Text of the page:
The recent Facebook fiasco trigged a debate on the safety and security of internet users’ data collected by tech giants, including Google. While many countries are still evaluating many proposed practices to safeguard the private information of their countrymen, EU set some strict deadline, 25 May 2018, for publishers worldwide to adhere to GDPR, which European Parliament passed in April 2016 after 4 long years.
The General Data Protection Regulation (GDPR) is a new piece of legislation that outlines how organizations and businesses collect, use and protect personal data for all individuals in the European Union. It took effect on May 25, 2018, and while officially providing a stricter set of standards for only those citizens and businesses from the EU, its implications reach far wider than the European continent, with rippling effects seen even here in the United States.
The U.S. itself has not yet tackled data security and privacy at a federal level. However, because many American businesses deal with European customers, clients and partners, a large number of them will be subject to compliance with GDPR regulations or face fines up to 4% of annual global revenue, or €20M, whichever is greater. If your business collects data from just one customer while he or she is in the EU, you must be able to prove you are safeguarding data in the appropriate way. This means you must:
- Ask permission to collect data
- Disclose how data will be used
- Collect no more data than is necessary
- Provide a copy of data to individuals when asked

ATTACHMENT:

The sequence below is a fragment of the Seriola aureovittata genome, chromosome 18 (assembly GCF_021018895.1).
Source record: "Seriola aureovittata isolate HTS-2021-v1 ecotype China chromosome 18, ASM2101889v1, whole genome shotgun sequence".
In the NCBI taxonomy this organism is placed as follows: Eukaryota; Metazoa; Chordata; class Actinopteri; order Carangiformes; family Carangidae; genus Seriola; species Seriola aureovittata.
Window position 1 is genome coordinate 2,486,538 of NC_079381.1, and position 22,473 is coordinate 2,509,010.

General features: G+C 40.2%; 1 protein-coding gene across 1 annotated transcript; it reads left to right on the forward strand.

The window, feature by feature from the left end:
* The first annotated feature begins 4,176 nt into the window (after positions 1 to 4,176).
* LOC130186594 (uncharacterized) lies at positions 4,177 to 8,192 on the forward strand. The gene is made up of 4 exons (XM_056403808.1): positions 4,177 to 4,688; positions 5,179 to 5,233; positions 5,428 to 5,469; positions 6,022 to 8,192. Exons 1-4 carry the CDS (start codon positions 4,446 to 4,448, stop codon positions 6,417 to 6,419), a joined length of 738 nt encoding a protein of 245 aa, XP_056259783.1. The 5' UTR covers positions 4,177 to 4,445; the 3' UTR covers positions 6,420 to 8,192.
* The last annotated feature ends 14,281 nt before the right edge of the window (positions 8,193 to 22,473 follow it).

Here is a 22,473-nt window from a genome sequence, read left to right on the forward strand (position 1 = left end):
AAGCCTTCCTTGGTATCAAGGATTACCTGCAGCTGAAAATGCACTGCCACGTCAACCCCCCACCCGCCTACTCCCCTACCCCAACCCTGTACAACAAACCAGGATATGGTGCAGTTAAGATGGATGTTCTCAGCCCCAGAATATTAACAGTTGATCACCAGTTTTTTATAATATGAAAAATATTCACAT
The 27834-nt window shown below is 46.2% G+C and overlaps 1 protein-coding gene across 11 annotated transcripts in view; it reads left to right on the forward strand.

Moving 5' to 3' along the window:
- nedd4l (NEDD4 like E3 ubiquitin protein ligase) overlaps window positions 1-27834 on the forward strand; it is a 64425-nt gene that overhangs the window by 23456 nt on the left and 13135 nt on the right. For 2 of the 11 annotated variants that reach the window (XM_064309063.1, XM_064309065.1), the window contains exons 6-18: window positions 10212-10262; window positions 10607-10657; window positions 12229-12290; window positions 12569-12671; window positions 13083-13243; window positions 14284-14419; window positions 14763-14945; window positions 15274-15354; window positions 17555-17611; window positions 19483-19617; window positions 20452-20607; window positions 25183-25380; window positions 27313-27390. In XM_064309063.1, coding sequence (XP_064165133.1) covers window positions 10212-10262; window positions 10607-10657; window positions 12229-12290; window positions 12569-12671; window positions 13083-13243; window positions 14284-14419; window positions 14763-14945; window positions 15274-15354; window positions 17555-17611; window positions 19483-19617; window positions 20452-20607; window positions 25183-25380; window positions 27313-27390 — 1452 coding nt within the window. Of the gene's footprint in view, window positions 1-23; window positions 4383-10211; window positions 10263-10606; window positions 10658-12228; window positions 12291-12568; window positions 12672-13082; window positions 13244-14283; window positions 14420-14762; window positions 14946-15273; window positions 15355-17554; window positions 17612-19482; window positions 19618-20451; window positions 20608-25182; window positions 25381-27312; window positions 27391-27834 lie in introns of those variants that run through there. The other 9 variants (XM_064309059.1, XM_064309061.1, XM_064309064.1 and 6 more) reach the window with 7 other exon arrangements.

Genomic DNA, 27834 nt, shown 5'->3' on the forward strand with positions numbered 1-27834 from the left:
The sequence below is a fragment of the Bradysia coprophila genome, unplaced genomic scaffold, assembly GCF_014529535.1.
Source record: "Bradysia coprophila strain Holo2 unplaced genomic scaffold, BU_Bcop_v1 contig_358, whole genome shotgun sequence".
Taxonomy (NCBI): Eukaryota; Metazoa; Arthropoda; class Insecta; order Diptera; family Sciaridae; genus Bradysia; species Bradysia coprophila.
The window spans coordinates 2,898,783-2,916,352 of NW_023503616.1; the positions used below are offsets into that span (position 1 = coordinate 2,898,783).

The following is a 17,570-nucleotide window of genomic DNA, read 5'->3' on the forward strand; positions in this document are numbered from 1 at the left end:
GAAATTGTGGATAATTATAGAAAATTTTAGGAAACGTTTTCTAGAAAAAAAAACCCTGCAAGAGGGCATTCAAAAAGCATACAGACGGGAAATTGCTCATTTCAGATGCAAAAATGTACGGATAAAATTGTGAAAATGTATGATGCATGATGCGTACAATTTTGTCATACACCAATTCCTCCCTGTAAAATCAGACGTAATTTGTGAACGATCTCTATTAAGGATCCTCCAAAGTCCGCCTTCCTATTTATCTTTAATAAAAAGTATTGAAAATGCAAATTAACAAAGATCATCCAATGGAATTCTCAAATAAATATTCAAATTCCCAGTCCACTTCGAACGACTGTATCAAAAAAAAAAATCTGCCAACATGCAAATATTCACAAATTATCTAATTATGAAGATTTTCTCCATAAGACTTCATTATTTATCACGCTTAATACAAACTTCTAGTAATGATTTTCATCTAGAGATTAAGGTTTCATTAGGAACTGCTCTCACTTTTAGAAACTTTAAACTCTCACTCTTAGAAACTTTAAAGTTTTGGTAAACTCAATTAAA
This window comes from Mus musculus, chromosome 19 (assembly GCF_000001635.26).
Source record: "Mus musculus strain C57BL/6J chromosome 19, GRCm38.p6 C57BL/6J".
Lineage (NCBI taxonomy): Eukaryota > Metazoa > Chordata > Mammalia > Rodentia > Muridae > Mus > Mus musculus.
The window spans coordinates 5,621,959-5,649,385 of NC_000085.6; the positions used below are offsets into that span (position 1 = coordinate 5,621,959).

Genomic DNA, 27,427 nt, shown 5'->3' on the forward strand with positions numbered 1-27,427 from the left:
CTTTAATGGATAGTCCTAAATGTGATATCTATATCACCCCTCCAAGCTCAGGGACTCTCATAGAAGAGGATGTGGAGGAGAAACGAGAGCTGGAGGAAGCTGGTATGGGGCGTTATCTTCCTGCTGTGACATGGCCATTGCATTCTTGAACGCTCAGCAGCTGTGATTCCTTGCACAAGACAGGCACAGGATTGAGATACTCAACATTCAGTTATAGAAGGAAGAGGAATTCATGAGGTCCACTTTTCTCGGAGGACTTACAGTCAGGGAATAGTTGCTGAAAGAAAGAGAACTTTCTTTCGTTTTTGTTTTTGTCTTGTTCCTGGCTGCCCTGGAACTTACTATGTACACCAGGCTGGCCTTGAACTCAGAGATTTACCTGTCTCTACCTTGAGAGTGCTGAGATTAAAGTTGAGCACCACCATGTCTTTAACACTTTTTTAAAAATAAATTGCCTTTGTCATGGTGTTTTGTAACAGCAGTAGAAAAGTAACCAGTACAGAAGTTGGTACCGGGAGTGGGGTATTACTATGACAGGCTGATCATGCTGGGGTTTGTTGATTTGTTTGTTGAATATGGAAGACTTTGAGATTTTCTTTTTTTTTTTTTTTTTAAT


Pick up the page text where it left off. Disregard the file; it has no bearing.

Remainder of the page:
- Destroy data that is no longer needed
- Safeguard data
Individuals, in turn, must be able to:
- Access their data
- Correct their data
- Delete their data
- Restrict the processing of their data
- Port their data
- Object to automated decision-making (profiling)
These are strong restrictions for American businesses not accustomed to enforceable data protection laws and will likely cause confusion and fear as they begin to implement the necessary changes –– and learn about the ramifications should they fail. For instance, consider an EB5 lawyer with clients seeking to invest in U.S. businesses. Under GDPR regulations, U.S.-based attorneys handling these types of issues will now need to ensure that all their data is securely and appropriately maintained per its guidelines. Coupled with whatever restrictions local state laws impose, it will mean a major overhaul of existing data infrastructures, policies and procedures that will likely cost a substantial amount of money.
It will be interesting to see what this will mean for businesses that only marginally deal with European customers and/or suppliers. Will they choose to limit dealings with the European Union and its citizens to mitigate expenses they can’t afford? Only time will tell.